The new attitude from DC Comics owes a lot to the adventurous attitudes exemplified by Keith Giffen, J. M. DeMatteis and Howard Porter in "Justice League 3001" #1. The trio, along with colorist Hi-Fi and letterer Rob Leigh, anchored the continuity-light, reader-friendly, anything-can-happen predecessor to this series in "Justice League 3000," and the qualities that made that book fun and entertaining are exactly what DC is talking about with their entire lineup now.
It all started with this creative team. That same team brings a new adventure to the new season of Justice League by advancing the title a year and throwing the threat of Starro at the reconstituted heroes. Giffen and DeMatteis play fast and loose with the entirety of the history of the DC Universe by including some nods to their "Bwah-ha-hah" League (as well as a handful of cast members from that era), checking in on Camelot Nine and discussing the Boltinoff Treaty. The writing duo throws in some humor, like Tora telling Bea to "let it go" and the timely discussion of Guy's gender expression as only Giffen and DeMatteis can do, in the most reverently irreverent way possible. The duo also stocks this first issue full of potential stories and ongoing developments.
Some of the contents packed into "Justice League 3001" #1 come from Howard Porter, who is as much a storyteller as he is the artist of the series. Porter serves up an intriguing array of panel sizes, shapes and orientations, giving readers a nice variety to consume. He leaves room around many of the panels; occasionally, that space is filled with patterning or colors, but sometimes the absence is simply black, letting the readers' eyes reset before hitting the smorgasbord of detail Porter packs into every single panel. Beyond details, Porter adds more fun and excitement, including an appearance by Ambush Bug, an O.M.A.C. and a rat with a Starro on its face. No stranger to Starros, Porter makes the cosmic starfish as creepy as possible, posing a visible threat that validates the narrative threat in the word balloons with which Leigh elegantly decorates the pages. At no point are the balloons nebulous, as Leigh brings the tails to the characters in voice, and the letterer preserves as much of Porter's art as possible.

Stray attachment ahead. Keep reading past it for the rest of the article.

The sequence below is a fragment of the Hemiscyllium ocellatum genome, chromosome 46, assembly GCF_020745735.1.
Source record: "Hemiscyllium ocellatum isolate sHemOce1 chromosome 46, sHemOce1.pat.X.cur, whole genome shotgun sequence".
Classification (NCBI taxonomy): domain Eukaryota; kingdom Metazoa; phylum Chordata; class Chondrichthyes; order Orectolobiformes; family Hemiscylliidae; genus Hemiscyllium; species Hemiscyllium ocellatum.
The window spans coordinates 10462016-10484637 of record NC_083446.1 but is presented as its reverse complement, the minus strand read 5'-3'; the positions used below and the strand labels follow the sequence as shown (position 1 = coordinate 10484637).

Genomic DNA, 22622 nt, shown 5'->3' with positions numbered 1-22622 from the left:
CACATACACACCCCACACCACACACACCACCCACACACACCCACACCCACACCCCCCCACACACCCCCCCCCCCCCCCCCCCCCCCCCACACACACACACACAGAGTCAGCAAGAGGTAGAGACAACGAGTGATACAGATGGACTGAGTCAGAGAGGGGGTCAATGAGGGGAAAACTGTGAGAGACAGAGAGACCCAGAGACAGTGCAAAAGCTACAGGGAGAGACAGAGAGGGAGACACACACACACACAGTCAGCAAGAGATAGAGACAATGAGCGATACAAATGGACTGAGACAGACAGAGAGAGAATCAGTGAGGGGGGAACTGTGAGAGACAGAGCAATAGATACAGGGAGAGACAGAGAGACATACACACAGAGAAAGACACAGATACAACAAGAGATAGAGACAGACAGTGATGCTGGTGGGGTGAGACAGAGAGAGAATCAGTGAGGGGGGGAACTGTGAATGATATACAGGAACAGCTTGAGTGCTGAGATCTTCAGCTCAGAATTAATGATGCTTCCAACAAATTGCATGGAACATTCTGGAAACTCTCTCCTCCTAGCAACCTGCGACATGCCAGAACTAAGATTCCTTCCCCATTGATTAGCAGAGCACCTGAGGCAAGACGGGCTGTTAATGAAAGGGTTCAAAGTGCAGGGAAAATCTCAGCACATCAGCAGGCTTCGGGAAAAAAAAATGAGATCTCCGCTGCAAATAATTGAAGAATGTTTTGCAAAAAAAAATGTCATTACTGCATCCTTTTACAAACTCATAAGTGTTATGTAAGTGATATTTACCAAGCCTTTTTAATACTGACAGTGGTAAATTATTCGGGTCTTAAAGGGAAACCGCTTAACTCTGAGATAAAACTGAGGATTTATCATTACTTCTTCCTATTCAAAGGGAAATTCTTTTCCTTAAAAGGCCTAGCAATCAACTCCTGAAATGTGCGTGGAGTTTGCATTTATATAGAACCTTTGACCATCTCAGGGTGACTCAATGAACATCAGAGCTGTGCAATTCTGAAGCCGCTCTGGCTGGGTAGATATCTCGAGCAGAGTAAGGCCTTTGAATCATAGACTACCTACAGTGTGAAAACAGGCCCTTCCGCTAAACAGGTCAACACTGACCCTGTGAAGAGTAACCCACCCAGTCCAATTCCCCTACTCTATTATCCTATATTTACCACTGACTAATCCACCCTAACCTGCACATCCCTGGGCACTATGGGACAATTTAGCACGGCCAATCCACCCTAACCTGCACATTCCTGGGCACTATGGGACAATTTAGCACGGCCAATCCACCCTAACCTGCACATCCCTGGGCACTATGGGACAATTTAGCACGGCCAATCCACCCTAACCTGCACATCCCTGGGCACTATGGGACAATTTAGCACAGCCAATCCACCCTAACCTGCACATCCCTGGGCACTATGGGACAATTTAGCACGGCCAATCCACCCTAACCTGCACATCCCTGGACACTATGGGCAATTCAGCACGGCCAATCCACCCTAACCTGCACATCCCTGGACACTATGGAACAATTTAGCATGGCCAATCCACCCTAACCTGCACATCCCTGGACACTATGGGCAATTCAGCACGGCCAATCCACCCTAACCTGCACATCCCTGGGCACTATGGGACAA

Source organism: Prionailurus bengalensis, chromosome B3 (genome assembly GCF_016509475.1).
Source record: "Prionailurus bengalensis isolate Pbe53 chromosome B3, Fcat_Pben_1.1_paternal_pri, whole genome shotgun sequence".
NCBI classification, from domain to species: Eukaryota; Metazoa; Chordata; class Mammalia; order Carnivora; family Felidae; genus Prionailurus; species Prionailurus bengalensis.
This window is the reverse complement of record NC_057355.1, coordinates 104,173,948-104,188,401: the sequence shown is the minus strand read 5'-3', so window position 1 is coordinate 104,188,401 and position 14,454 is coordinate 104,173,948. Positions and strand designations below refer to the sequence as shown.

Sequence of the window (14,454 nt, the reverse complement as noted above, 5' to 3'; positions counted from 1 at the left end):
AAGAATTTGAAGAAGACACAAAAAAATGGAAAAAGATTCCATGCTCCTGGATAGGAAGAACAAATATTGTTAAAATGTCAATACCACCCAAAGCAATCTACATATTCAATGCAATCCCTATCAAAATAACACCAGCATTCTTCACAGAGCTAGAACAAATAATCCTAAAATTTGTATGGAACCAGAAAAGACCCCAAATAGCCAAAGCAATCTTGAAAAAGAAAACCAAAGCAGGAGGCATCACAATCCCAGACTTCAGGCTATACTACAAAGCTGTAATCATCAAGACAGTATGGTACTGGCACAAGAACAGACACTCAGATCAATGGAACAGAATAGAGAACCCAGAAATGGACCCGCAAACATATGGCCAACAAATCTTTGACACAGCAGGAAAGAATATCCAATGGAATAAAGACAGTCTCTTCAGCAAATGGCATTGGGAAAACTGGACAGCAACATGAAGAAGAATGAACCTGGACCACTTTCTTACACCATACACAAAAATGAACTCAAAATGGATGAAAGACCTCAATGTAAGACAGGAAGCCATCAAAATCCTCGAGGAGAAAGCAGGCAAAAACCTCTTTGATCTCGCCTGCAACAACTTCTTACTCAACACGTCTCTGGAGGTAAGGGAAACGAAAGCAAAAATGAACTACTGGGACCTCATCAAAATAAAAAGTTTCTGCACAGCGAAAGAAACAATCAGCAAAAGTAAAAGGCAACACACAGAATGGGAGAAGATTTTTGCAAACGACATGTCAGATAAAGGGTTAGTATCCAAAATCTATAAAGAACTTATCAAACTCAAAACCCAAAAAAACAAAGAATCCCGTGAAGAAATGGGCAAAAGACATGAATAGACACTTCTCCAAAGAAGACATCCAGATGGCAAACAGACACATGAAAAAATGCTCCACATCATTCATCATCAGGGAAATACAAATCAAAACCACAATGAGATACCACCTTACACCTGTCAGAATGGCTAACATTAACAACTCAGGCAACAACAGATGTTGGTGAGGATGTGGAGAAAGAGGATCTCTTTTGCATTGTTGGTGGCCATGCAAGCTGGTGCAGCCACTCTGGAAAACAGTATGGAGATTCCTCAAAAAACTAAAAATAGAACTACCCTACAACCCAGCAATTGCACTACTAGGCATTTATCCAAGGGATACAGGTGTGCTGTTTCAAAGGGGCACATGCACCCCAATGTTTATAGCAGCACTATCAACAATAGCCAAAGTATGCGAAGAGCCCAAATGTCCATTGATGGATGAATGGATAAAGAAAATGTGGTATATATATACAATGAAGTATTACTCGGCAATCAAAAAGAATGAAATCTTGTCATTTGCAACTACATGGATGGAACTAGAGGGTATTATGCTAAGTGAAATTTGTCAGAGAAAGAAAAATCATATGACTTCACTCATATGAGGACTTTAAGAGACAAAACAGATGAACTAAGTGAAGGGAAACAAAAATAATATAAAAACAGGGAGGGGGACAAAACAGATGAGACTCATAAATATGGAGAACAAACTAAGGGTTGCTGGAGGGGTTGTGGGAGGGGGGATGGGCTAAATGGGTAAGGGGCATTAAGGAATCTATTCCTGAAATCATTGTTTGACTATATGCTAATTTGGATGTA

Carrying as much significance in the visual beauty of "Justice League 3001" #1 as Porter's drawings are the colors from Hi-Fi. The colorist uses a significant amount of purple, lavender and teal throughout the backgrounds, indicating distance and temperature through hue. Those tones also help the costumed characters in this comic pop forward more prominently, as the colors and Porter's drawings become almost inseparable. Hi-Fi employs a snazzy range of patterns and effects to give the skies on Wodin Twelve a much different appearance than the atmosphere around Camelot Nine.
"Justice League 3001" #1 is exactly the type of comic book the new, "bolder" DC should be publishing. Following the formula they employed in "Justice League 3000," Giffen, DeMatteis, Porter, Hi-Fi and Leigh continue to give readers a lot to look forward to each month and provide a wonderful sample of what readers should expect going forward. This is a thick, multi-faceted read with something for every fan of any era of the DC Universe as well as plenty for fans looking for that new book to try out.